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TREM1 facilitates the development of gastric cancer through regulating neutrophil extracellular traps-mediated macrophage polarization. Digestive and liver disease : official journal of the Italian Society of Gastroenterology and the Italian Association for the Study of the Liver Triggering receptor expressed on myeloid cell 1 (TREM1) elevation is associated with the unfavorable prognosis of gastric cancer (GC) patients. This work uncovered the effects and mechanism of TREM1 in GC. IHC staining examined TREM1 expression in GC tissues. TREM1-knockout and TREM1 knock-in mice were generated prior to the construction of N-methyl-N'-nitro-N-nitrosoguanidine (MNNG)-induced GC mice model. H&E staining detected the pathological alternations of gastric tissues. IHC staining tested Ki67 expression. Wright-Giemsa staining performed neutrophil counting and flow cytometry analysis measured neutrophil infiltration. ELISA analyzed serum and tissue myeloperoxidase (MPO) levels and serum MPO-DNA levels. Immunofluorescence, Western blotting and related kits detected NETs formation. Immunofluorescence and IHC staining evaluated macrophage polarization. In MNNG-treated GES-1 cells and phorbal myristate acetate (PMA)-treated neutrophils, TREM1 expression was also examined. CCK-8 method and Western blotting assayed cell proliferation. Western blotting and immunofluorescence detected NETs formation. Flow cytometry analysis detected the changes of macrophage typing. TREM1 was overexpressed in tumor tissues, MNNG-treated GES-1 cells and PMA-treated neutrophils. TREM1 deficiency hindered tumor growth, reduced neutrophil infiltration, NETs formation and stimulated M1 macrophage polarization in MNNG-induced GC models. Neutrophil extracellular traps (NETs) degrader DNase-1 countervailed the impacts of TREM1 on MNNG-induced GC models in vivo. Collectively, TREM1 knockdown obstructed NETs-mediated M2 macrophage polarization to hamper GC progression. 10.1016/j.dld.2023.12.002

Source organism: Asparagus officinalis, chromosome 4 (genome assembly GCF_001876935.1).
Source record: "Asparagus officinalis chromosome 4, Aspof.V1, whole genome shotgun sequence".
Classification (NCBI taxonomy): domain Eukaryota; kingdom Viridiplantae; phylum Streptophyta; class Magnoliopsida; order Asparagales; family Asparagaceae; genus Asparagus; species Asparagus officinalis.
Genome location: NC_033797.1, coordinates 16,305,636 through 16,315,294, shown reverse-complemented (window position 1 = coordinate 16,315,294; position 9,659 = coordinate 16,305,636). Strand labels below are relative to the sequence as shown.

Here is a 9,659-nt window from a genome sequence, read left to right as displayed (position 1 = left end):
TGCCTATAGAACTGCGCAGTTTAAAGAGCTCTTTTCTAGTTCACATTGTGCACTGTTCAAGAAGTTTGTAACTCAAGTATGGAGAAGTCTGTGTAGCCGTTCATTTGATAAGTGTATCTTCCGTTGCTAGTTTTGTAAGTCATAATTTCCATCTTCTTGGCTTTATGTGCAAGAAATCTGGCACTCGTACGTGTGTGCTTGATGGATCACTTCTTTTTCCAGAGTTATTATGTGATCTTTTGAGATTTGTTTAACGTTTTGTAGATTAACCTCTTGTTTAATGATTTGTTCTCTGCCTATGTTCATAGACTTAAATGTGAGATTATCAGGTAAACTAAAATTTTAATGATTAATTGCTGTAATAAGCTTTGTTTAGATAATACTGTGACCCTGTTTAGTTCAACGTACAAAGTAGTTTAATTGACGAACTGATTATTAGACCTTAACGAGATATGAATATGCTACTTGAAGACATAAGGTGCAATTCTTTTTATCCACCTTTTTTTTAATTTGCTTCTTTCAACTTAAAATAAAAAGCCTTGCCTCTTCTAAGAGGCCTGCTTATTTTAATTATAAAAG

PTX3/TWIST1 Feedback Loop Modulates Lipopolysaccharide-Induced Inflammation via PI3K/Akt Signaling Pathway. Journal of interferon & cytokine research : the official journal of the International Society for Interferon and Cytokine Research Chronic inflammation of nasal mucosal tissue is an obvious feature of allergic rhinitis. Pentraxin 3 (PTX3) is a member of the pentraxin family and plays important roles in inflammation. We aimed to investigate the roles and mechanisms of PTX3 in inflammatory factors and MUC5AC production in human nasal epithelia cells. Loss- and gain-of-function experiments were performed. We found that the silencing of PTX3 dramatically blocked the expression of interleukin (IL)-6, IL-8, IL-1β, and MUC5AC induced by lipopolysaccharide (LPS). Gain-of-function of PTX3 displayed the opposite results. Interestingly, the ablation of PTX3 blocked activation of the PI3K/Akt signaling pathway, whereas the administration of an agonist of PI3K, 740Y-P, partially reversed the inhibitory functions of PTX3 silencing on inflammation and MUC5AC production. Moreover, PTX3 was a positive regulator of TWIST1, which is one of the transcription factors of PTX3. We noticed that TWIST1 downregulation reduced the expression of PTX3. Furthermore, chromatin immunoprecipitation assay and dual-luciferase reporter assay demonstrated that TWIST1 could bind to the promoter of PTX3. Importantly, the depletion of TWIST1 attenuated the LPS-mediated expression and secretion of inflammatory cytokines, whereas these effects were partially abolished upon PTX3 overexpression. Taken together, our findings revealed that the PTX3/TWIST1 feedback loop modulates LPS-induced inflammation and MUC5AC production via the PI3K/Akt signaling pathway. 10.1089/jir.2021.0183